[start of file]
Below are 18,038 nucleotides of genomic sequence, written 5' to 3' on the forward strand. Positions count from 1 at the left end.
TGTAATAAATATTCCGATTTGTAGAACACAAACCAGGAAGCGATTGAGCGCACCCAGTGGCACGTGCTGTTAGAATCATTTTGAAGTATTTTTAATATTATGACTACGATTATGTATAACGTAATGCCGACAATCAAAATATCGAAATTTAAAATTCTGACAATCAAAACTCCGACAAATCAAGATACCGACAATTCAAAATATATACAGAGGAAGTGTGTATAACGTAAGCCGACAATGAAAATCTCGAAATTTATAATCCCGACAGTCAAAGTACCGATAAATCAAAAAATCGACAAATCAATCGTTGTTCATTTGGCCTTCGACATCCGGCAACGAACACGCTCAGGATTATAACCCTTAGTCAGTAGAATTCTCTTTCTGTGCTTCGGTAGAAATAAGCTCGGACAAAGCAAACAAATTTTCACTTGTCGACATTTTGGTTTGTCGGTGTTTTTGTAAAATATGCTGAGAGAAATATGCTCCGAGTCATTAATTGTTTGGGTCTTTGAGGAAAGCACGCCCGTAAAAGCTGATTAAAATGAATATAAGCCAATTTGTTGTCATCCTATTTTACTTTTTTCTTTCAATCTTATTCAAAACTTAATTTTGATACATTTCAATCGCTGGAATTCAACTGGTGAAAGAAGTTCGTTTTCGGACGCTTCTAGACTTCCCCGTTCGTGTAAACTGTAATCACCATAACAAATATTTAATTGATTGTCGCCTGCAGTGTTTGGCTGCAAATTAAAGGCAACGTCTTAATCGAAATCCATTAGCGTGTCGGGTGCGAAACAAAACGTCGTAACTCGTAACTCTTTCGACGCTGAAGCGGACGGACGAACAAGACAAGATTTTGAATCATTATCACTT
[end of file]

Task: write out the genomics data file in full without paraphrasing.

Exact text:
Below are 18,038 nucleotides of genomic sequence, written 5' to 3' on the forward strand. Positions count from 1 at the left end.
TGTAATAAATATTCCGATTTGTAGAACACAAACCAGGAAGCGATTGAGCGCACCCAGTGGCACGTGCTGTTAGAATCATTTTGAAGTATTTTTAATATTATGACTACGATTATGTATAACGTAATGCCGACAATCAAAATATCGAAATTTAAAATTCTGACAATCAAAACTCCGACAAATCAAGATACCGACAATTCAAAATATATACAGAGGAAGTGTGTATAACGTAAGCCGACAATGAAAATCTCGAAATTTATAATCCCGACAGTCAAAGTACCGATAAATCAAAAAATCGACAAATCAATCGTTGTTCATTTGGCCTTCGACATCCGGCAACGAACACGCTCAGGATTATAACCCTTAGTCAGTAGAATTCTCTTTCTGTGCTTCGGTAGAAATAAGCTCGGACAAAGCAAACAAATTTTCACTTGTCGACATTTTGGTTTGTCGGTGTTTTTGTAAAATATGCTGAGAGAAATATGCTCCGAGTCATTAATTGTTTGGGTCTTTGAGGAAAGCACGCCCGTAAAAGCTGATTAAAATGAATATAAGCCAATTTGTTGTCATCCTATTTTACTTTTTTCTTTCAATCTTATTCAAAACTTAATTTTGATACATTTCAATCGCTGGAATTCAACTGGTGAAAGAAGTTCGTTTTCGGACGCTTCTAGACTTCCCCGTTCGTGTAAACTGTAATCACCATAACAAATATTTAATTGATTGTCGCCTGCAGTGTTTGGCTGCAAATTAAAGGCAACGTCTTAATCGAAATCCATTAGCGTGTCGGGTGCGAAACAAAACGTCGTAACTCGTAACTCTTTCGACGCTGAAGCGGACGGACGAACAAGACAAGATTTTGAATCATTATCACTT